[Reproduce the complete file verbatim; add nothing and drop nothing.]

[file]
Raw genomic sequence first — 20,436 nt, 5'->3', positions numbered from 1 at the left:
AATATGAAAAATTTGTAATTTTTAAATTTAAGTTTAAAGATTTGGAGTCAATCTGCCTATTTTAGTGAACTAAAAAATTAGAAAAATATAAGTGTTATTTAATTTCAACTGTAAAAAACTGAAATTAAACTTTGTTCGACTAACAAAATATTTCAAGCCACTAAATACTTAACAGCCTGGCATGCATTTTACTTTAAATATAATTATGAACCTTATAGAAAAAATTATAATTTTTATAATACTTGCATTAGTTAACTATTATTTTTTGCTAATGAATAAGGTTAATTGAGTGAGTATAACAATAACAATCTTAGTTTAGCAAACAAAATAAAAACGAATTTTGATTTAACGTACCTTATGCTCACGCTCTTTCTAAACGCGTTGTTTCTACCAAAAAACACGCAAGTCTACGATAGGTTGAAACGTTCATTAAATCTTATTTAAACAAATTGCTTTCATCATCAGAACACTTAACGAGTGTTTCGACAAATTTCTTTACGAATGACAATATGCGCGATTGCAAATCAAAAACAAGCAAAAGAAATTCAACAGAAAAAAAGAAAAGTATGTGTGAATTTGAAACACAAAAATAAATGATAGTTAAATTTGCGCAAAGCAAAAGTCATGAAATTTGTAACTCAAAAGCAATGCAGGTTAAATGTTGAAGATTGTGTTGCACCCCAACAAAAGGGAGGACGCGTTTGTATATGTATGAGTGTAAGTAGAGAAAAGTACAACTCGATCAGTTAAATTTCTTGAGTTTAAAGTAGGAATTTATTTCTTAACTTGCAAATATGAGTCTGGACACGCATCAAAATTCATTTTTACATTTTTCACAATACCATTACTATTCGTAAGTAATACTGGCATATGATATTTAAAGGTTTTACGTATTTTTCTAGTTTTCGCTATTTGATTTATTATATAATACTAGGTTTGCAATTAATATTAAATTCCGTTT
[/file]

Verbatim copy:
Raw genomic sequence first — 20,436 nt, 5'->3', positions numbered from 1 at the left:
AATATGAAAAATTTGTAATTTTTAAATTTAAGTTTAAAGATTTGGAGTCAATCTGCCTATTTTAGTGAACTAAAAAATTAGAAAAATATAAGTGTTATTTAATTTCAACTGTAAAAAACTGAAATTAAACTTTGTTCGACTAACAAAATATTTCAAGCCACTAAATACTTAACAGCCTGGCATGCATTTTACTTTAAATATAATTATGAACCTTATAGAAAAAATTATAATTTTTATAATACTTGCATTAGTTAACTATTATTTTTTGCTAATGAATAAGGTTAATTGAGTGAGTATAACAATAACAATCTTAGTTTAGCAAACAAAATAAAAACGAATTTTGATTTAACGTACCTTATGCTCACGCTCTTTCTAAACGCGTTGTTTCTACCAAAAAACACGCAAGTCTACGATAGGTTGAAACGTTCATTAAATCTTATTTAAACAAATTGCTTTCATCATCAGAACACTTAACGAGTGTTTCGACAAATTTCTTTACGAATGACAATATGCGCGATTGCAAATCAAAAACAAGCAAAAGAAATTCAACAGAAAAAAAGAAAAGTATGTGTGAATTTGAAACACAAAAATAAATGATAGTTAAATTTGCGCAAAGCAAAAGTCATGAAATTTGTAACTCAAAAGCAATGCAGGTTAAATGTTGAAGATTGTGTTGCACCCCAACAAAAGGGAGGACGCGTTTGTATATGTATGAGTGTAAGTAGAGAAAAGTACAACTCGATCAGTTAAATTTCTTGAGTTTAAAGTAGGAATTTATTTCTTAACTTGCAAATATGAGTCTGGACACGCATCAAAATTCATTTTTACATTTTTCACAATACCATTACTATTCGTAAGTAATACTGGCATATGATATTTAAAGGTTTTACGTATTTTTCTAGTTTTCGCTATTTGATTTATTATATAATACTAGGTTTGCAATTAATATTAAATTCCGTTT